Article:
On the Topic of Sage
Specifically, what I found were over 20 unprotected MongoDBs, under the control of Sage customers, powering “on premises” versions of Sage’s X3 server software suite. The Shodan.io search term used to unearth the list of unprotected installations was “port:27017 syracuse”. It appears that “syracuse” is an X3 server reference term.
X3 servers are intended for companies with over 200 employees, so finding more than 20 of them completely exposed to the public internet, with no username or password required for access, was a little unnerving. As you can imagine, some of these servers contained massive amounts of company records in the form of PDFs, DOCs, and XLS spreadsheets.
Initially I had assumed that these servers were under the control of Sage itself and, accordingly, I sent an email notification earlier this week to the company regarding my findings. High-level Sage staff members sent a response back within hours (rather impressive when considering the UK time zone difference). We engaged in a telephone conversation shortly thereafter. The Sage representatives were very clear that while they claim Sage is not at fault for these breaches, Sage is extremely concerned with any situation involving their software being implemented insecurely by clients.
Sage immediately began a process of reviewing the IP addresses I supplied to them and notifying affected customer companies that have been insecurely utilizing Sage’s X3 server software. For a company that is claiming to not be at fault, it is noble that Sage would embark on such a quest to notify exposed companies spanning across the globe. Although, considering the potential public relations problems, it is probably in Sage’s best interest to do so. That process started two days ago.
So, what other kinds of interesting stuff did I find? Well, the first sign that these servers hadsomething to do with Sage was the presence of “[name]@sage.com” login credentials. Initially I considered the possibility that this situation could be the cause of Sage’s “insider credential” data breach. That has turned out to not be the case, but the possibility was interesting to say the least.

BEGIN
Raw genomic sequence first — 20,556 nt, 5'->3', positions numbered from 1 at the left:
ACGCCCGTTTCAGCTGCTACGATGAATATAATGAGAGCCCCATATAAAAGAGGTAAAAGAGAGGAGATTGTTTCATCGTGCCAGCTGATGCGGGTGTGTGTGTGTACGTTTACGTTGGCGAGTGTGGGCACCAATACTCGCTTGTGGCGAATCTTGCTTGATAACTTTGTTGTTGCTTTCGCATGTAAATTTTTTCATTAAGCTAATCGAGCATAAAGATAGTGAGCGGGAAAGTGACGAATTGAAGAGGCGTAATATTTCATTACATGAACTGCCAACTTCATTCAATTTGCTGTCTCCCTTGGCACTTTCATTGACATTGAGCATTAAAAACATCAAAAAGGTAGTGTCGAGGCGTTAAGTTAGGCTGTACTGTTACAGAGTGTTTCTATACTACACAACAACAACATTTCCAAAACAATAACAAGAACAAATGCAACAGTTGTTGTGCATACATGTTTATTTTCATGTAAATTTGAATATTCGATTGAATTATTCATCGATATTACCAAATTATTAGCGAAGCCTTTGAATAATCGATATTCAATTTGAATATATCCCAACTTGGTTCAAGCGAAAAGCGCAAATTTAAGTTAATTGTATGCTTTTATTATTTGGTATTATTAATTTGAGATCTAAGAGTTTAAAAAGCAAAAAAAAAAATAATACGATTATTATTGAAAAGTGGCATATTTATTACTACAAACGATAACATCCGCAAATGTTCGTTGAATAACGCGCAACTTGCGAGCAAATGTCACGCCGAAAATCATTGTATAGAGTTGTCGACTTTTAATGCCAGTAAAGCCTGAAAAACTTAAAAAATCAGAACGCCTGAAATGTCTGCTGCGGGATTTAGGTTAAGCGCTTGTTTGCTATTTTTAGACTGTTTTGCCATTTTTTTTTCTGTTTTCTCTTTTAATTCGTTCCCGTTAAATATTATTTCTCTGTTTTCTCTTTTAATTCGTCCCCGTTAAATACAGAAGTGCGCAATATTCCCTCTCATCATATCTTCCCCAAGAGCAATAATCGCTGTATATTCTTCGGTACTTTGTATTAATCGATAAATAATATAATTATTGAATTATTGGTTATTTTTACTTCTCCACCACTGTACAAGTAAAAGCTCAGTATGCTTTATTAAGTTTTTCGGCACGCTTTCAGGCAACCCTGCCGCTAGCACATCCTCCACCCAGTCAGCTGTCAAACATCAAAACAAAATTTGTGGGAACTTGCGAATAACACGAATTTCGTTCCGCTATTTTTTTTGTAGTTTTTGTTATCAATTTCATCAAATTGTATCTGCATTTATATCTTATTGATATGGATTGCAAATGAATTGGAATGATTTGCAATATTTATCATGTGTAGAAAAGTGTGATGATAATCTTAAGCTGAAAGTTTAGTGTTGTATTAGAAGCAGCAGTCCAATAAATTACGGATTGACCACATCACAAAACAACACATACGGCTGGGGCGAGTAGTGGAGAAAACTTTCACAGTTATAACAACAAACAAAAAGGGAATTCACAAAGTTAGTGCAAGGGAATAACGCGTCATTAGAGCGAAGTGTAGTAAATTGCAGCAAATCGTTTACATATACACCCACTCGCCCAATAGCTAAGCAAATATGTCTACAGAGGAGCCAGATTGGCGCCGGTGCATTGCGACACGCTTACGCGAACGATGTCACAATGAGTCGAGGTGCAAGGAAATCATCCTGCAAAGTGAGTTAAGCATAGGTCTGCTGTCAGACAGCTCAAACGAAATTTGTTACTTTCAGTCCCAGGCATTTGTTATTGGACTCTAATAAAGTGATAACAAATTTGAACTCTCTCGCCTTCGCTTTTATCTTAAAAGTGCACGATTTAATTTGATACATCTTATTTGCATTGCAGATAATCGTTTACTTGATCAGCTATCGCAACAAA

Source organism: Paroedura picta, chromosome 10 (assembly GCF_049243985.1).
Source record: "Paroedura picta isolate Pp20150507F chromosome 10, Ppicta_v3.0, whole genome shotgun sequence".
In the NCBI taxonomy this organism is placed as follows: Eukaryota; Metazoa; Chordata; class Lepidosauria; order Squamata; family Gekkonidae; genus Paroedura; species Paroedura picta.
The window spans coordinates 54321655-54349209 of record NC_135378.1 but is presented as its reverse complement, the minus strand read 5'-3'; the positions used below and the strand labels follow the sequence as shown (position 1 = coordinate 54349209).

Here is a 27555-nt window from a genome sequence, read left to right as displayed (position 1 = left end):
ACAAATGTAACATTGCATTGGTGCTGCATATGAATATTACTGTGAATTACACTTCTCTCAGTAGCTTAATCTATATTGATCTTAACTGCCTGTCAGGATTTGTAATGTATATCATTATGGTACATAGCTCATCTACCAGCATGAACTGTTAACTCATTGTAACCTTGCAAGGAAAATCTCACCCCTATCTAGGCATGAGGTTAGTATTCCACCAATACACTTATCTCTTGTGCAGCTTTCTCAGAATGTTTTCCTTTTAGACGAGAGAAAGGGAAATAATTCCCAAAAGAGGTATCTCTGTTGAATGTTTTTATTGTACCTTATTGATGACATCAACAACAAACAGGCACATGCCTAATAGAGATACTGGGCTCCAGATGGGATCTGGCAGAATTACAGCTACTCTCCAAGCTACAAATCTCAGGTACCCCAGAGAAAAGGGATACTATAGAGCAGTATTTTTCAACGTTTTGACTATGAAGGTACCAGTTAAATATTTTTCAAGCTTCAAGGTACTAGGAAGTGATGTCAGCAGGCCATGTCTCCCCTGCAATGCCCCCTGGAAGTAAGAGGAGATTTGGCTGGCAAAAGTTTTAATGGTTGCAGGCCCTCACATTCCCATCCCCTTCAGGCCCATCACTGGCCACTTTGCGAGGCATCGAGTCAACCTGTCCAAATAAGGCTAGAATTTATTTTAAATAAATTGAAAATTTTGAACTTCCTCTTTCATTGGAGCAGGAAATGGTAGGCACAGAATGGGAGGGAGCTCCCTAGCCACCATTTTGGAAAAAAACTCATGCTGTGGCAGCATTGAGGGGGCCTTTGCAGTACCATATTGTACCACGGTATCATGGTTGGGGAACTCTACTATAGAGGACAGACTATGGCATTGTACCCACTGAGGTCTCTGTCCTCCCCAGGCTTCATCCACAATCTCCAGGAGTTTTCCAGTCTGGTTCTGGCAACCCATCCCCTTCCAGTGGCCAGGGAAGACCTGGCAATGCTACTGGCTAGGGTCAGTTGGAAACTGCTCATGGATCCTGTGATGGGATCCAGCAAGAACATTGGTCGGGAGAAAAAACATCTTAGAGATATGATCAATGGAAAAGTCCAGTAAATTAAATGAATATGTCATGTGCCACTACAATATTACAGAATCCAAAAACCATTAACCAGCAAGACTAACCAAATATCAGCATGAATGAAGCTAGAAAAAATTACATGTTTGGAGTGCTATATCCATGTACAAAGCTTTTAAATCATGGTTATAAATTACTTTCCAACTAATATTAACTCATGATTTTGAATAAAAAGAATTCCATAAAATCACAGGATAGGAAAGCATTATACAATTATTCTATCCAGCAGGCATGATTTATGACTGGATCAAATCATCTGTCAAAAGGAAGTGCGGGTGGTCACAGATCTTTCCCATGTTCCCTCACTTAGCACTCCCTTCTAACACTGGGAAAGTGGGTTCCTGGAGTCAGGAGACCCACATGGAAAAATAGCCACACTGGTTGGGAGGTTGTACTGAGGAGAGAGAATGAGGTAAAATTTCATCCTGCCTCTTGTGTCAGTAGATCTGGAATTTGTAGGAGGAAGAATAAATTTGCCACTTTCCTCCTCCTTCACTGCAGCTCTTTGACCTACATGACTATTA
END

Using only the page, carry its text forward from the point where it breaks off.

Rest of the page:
I can also tell you that certain identical password hashes were present across many of the installations. That strongly indicates identical default passwords being commonplace in X3 server implementations. Of course there were also client-specific login credentials as well, and who wants to bet that many of those hashes could be cracked and used to access the also-exposed RDP services and SQL servers found at many of the same IPs?
Also worth noting—Sage confirmed that one of the exposed X3 servers I located was set up by Sage itself as a demonstration unit. That begs the questions of why Sage would deploy a server, even if it was a demo, that contradicts its own best practices and instructions. A company as large and advanced as Sage should have IT staff that can run a VPN if something like access from a remote demo site is necessary.
I will likely catch some flak for now publishing details on how to locate this type of server. My decision to say something at this point is driven by a few key aspects. First of all, I’ve found logs indicating that I am not the first person to discover these exposed servers, so remaining silent would run the risk of less well-intentioned people plundering the data (if none have done so already). Secondly, there’s already been two days of Sage working around the clock to notify these exposed companies. If a client company’s IT staff is too inept to respond to this kind of urgent notification by now, then there’s little hope they will in the near future.
So, I’m left with what I’ll refer to as “the nuclear option.” That option being to ring some alarm bells and get a public message out. The message is simple: Sage’s on premise X3 software are not designed to be exposed to the public internet. If you are a large Sage client, make sure that your software installations are behind a firewall or, at the very least, you have some sort of access restrictions in place. Most companies do, but I know of at least 20 that did not… and the possible repercussions for those clients are frightening.
Attention - Portions of this article may be used for publication if properly referenced and credit is given to MacKeeper Security Researcher, Chris Vickery.
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